Mindful Eating During the Holidays

 

Homemade Turkey Thanksgiving DinnerThanksgiving is around the corner, and many students will be traveling home for the holidays. While some find comfort visiting home, others can find it stressful, especially when it comes to food. For example, your mom is baking your favorite chocolate smothered cookies, grandma is bringing her famous butter laden stuffing to Thanksgiving, and your hometown friends have invited you to attend a festive potluck dinner to catch up. All of this can cause mixed feelings if you are worried about food. However, learning to eat mindfully combats some of these confusing emotions. This holiday season, practice mindful eating to create a healthier relationship with food.

The roots of mindful eating exist within Buddhist teachings. These Buddhist teachers encourage their students to meditate with food and expand their conscience by literally enjoying and focusing on every morsel. In some of the Buddhist exercises, students spend twenty minutes eating three raisins. While this might sound tedious to you, it is actually a beneficial exercise.Beautiful woman holding hot fresh smelling oat cookies with clos

Picture this: you just made your favorite lemon chicken with grilled peppers and a perfectly baked sweet potato. While it may take all the effort in the world not to plow through the meal faster than the Cookie Monster, mindful eating requires that you to tune into your meal and think about what you are eating. This means savoring the flavor, thinking about the textures, smelling the aromas, and maybe hardest of all, putting away technology. These practices channel all of your senses during meal times and allow you to appreciate your delicious feast.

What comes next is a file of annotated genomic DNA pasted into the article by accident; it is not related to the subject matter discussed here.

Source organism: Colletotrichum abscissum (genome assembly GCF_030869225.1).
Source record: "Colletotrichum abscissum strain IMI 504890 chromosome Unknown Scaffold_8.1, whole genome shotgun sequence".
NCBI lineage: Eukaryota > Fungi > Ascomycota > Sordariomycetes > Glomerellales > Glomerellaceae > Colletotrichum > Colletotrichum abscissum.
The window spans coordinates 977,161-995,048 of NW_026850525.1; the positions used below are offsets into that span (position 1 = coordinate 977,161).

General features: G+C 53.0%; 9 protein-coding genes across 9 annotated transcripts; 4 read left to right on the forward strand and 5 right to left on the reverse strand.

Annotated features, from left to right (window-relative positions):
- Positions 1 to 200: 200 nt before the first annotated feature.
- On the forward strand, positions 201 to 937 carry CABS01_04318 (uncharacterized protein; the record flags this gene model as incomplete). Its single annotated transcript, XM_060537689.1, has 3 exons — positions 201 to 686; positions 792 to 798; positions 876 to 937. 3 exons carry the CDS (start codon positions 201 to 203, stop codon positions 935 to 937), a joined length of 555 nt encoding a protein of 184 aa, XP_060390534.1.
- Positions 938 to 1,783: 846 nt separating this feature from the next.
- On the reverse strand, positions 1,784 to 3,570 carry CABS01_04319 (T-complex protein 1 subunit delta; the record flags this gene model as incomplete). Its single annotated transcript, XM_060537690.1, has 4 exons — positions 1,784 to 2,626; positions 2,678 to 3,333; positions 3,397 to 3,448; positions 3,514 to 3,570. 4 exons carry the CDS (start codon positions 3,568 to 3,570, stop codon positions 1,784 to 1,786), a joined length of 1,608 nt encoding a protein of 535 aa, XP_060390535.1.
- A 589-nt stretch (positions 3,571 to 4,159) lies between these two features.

Not only does mindful eating involve multiple senses, it includes your mental states and emotions as well. Mindful eating encourages you to consume your meals slowly and solely focus on the food you are eating. After the first bite, put your fork down and assess your feelings. Are you eating because you’re hungry, because you’re sad, or because you’re excited? Is this meal a traditional meal that has sentimental value or are you eating it for convenience? When you begin pondering these seemingly easy questions, you start to create a healthier relationship with food, allowing you to enjoy your food completely.

IMG_0328Notably important as well, mindful eating does not mean limiting foods or going on diets. It is about experiencing food more intensely, focusing on its pleasure, becoming more aware of what you are eating, and listening to your hunger cues, Very rarely do people ever sit down for a quiet meal and actually think about the food they are eating or why they are eating it. Simply, mindful eating is meant to wake you and enable you to love your food.

Even though going home for the holidays can be a relaxing break from the business of school, eating at home can be stressful for some, particularly if you are concerned about calories, fat or carbohydrate grams. Instead of feeling anxious, though, try eating mindfully to develop healthy eating habits and true relationships with food. It takes some effort, but mindful eating is a beneficial practice you can learn to love just as much as your food.

Michelle Baker is a junior at the University of Dayton majoring in Dietetics, with an emphasis in sports nutrition. She plans to become a Registered Sports Dietitian.

Photo Credit: Wikimedia Commons, FBM

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